On July 20, 2007, Patrice Algerio drove her small car through an intersection in Ronkonkama when a box truck driven by an air conditioning firm’s employee drove through a stop sign and collided with her.

Claiming knee injuries, Ms. Algerio sued and fault was assessed 100% against the defendants (the owner and driver of the box truck). A damages only trial was held in Suffolk County in April 2010 resulting in a verdict for pain and suffering in the sum of $50,000 (all past – 3 years).

Plaintiff appealed arguing that the past damages award was inadequate and that the jury was required to award future damages as well.

In Algerio v. Caribbean A.C. (2d Dept. 2012), the appeals court held that the past damages award was inadequate and ordered an increase to $200,000.

As to future damages, though, the appeals court declined to disturb the jury’s finding that plaintiff was entitled to no award at all.

The decision states that it concerns a knee injury; however, there is no discussion of the nature of the injuries.

Here are the injury details:

  • knee pain at the scene requiring ambulance transport to the local hospital where plaintiff was treated and released
  • meniscal tears
  • arthroscopic surgery six weeks later (synovectomy, debridement and menisectomy)
  • total knee replacement surgery on May 13, 2009
  • continuing pain, antalgic gait (limp), inability to walk for more than 15 minutes, need to wear compressant stockings


Plaintiff, 52 years old at the time of the accident, was employed as a drug counselor seeking government assistance for her clients. She was out of work for three months.

The key to the denial of future damages, both for the jurors and the judges, was the fact that plaintiff had been involved in a very serious car accident in 1975 in which she sustained fractures of her shoulder, elbow and wrist as well as her femur (same leg as the current injury). She required open reduction and internal fixation surgery with an intramedullary rod from her hip to her knee. The rod was surgically removed a year later.

Ms. Algerio claimed she recovered fully from the prior accident after the rod removal and was completely asymptomatic for decades.

The defense argued that the 2007 knee injury was insignificant, focusing on arthritis in the knee joint that was present in an MRI taken within a week of the current accident.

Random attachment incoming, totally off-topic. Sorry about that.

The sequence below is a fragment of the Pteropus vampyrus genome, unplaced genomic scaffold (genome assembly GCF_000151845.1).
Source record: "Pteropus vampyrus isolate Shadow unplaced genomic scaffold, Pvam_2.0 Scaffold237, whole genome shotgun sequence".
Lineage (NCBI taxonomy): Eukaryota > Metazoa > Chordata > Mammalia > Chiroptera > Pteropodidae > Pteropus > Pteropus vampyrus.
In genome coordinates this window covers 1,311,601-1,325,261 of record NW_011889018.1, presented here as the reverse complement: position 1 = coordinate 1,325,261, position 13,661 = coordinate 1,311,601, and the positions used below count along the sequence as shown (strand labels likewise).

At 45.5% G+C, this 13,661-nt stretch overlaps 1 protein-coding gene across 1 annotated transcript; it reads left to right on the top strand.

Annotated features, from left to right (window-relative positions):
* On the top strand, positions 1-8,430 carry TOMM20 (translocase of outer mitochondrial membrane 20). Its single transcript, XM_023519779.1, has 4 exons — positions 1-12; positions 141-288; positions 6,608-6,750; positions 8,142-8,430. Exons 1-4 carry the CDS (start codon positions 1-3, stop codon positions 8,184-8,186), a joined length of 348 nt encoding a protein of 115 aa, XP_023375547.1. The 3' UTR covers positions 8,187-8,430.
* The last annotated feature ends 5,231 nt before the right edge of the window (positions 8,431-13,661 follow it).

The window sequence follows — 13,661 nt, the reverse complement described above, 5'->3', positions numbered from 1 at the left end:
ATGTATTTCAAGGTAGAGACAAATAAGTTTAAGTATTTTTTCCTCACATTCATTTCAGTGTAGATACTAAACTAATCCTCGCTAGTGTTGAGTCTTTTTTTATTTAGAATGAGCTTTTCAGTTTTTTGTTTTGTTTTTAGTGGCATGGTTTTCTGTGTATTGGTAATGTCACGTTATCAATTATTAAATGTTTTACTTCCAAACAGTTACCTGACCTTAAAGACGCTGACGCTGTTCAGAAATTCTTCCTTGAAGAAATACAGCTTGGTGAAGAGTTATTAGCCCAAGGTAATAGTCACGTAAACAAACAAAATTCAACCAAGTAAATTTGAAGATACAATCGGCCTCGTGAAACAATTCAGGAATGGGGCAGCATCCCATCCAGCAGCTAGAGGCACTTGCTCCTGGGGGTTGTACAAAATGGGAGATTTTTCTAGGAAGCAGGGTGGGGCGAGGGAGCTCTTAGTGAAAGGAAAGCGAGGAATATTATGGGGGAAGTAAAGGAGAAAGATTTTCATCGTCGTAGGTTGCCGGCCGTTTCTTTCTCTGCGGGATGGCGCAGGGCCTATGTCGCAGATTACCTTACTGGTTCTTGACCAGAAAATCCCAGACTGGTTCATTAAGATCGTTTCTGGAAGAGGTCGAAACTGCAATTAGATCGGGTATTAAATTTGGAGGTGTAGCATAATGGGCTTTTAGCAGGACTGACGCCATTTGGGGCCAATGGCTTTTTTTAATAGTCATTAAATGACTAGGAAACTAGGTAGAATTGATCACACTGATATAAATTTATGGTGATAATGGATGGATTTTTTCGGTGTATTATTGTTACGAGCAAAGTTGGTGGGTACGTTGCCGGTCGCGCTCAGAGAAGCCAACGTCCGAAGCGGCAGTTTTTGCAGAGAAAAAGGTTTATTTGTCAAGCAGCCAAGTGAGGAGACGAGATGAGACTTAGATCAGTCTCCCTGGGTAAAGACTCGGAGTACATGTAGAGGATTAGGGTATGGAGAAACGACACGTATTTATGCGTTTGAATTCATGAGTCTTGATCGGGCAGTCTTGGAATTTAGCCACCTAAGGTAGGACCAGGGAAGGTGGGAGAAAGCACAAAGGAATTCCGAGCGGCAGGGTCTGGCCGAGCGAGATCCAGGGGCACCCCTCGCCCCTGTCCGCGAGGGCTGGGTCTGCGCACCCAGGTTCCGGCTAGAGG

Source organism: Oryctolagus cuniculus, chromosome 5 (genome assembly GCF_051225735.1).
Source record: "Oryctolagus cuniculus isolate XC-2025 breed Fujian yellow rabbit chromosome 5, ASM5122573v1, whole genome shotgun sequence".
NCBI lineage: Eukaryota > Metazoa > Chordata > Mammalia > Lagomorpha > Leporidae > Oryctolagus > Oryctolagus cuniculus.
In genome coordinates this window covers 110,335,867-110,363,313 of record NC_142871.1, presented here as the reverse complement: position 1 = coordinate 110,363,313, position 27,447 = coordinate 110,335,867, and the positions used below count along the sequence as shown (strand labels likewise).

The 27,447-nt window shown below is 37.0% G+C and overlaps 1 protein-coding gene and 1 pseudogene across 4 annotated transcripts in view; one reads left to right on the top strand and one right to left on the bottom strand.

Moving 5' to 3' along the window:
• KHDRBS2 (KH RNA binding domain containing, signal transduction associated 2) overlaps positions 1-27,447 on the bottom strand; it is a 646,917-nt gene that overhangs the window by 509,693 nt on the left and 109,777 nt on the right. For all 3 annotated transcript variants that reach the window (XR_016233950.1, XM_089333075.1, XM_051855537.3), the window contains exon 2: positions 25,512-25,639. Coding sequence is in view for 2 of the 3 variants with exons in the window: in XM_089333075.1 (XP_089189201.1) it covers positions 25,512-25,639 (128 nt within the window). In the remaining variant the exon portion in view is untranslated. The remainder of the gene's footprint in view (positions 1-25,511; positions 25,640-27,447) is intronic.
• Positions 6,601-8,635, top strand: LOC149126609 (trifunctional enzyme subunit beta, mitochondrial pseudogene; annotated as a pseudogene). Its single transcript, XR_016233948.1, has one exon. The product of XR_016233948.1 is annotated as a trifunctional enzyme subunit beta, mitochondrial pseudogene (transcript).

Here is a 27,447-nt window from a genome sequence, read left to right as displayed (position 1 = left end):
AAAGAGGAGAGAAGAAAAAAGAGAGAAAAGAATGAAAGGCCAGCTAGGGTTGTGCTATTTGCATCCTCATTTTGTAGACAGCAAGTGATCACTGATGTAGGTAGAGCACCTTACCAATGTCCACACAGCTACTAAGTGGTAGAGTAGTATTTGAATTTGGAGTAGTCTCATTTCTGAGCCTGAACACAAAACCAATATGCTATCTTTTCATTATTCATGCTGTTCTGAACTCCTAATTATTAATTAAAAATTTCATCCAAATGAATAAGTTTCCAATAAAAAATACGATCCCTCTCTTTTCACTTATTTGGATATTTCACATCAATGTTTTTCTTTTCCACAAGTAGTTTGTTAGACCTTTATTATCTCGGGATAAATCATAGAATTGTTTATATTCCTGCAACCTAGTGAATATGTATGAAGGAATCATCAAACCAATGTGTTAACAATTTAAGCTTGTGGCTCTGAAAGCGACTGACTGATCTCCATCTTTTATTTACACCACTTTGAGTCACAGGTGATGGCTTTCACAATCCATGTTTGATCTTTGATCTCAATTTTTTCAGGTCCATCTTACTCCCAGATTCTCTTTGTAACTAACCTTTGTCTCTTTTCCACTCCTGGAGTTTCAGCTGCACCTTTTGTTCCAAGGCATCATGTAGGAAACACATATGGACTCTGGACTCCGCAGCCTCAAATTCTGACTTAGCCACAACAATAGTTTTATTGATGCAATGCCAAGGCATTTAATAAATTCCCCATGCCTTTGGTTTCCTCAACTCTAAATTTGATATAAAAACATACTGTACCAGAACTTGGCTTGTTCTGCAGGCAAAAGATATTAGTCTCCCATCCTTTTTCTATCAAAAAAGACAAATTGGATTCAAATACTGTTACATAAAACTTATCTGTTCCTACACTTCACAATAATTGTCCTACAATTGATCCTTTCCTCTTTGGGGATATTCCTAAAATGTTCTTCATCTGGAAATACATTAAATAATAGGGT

Plaintiff’s treating surgeon, Fred D. Cushner, M.D., admitted that Ms. Algerio had extensive arthritis in her knee before the 2007 accident and that he performed the knee replacement on her "because she had arthritis." Defense counsel called this the "moment of great clarity in the case, the pinnacle of the trial" because, he said, it established that the 2007 accident was not the cause of the knee replacement surgery.

Plaintiff’s attorney emphasized other testimony from Dr. Cushner in which he stated that while the prior injury produced some degeneration, the new accident exacerbated plaintiff’s arthritis and "resulted in her getting the knee replacement surgery …."

There was no doubt but that plaintiff’ could recover only for damages caused by aggravation of her pre-existing condition, not for the condition itself. In other words, as charged by the judge: plaintiff was entitled to recover for the increased pain and disability resulting from the aggravation.

In arguing against an award of future damages, defense counsel, in his summation, suggested that due to her pre-existing arthritis Ms. Algerio would have needed a knee replacement regardless of the current accident. He said that his clients "should not have to continue to pay for things which would have happened anyway." Clearly, the jurors agreed and the appellate judges found that there was enough evidence to support the conclusion that plaintiff was not entitled to any damages for future pain and suffering.

Inside Information:

  • Plaintiff’s attorney asked the jury to award $2,000,000 for pain and suffering damages ($600,000 past plus $1,400,000 future); whereas defense counsel suggested $60,000 (past only).
  • Defense counsel attacked plaintiff’s credibility because she falsely testified that she began taking an anti-depressant medication only after the 2007 accident. In fact she had been taking the drug for years before.
  • Defense counsel questioned whether in fact plaintiff was telling the truth in view of the absence of any corroborating testimony that plaintiff lived an active, pain-free life until the 2007 accident:  " … no one from the company she works for, no neighbors to testify, no friends who witnessed them dancing …."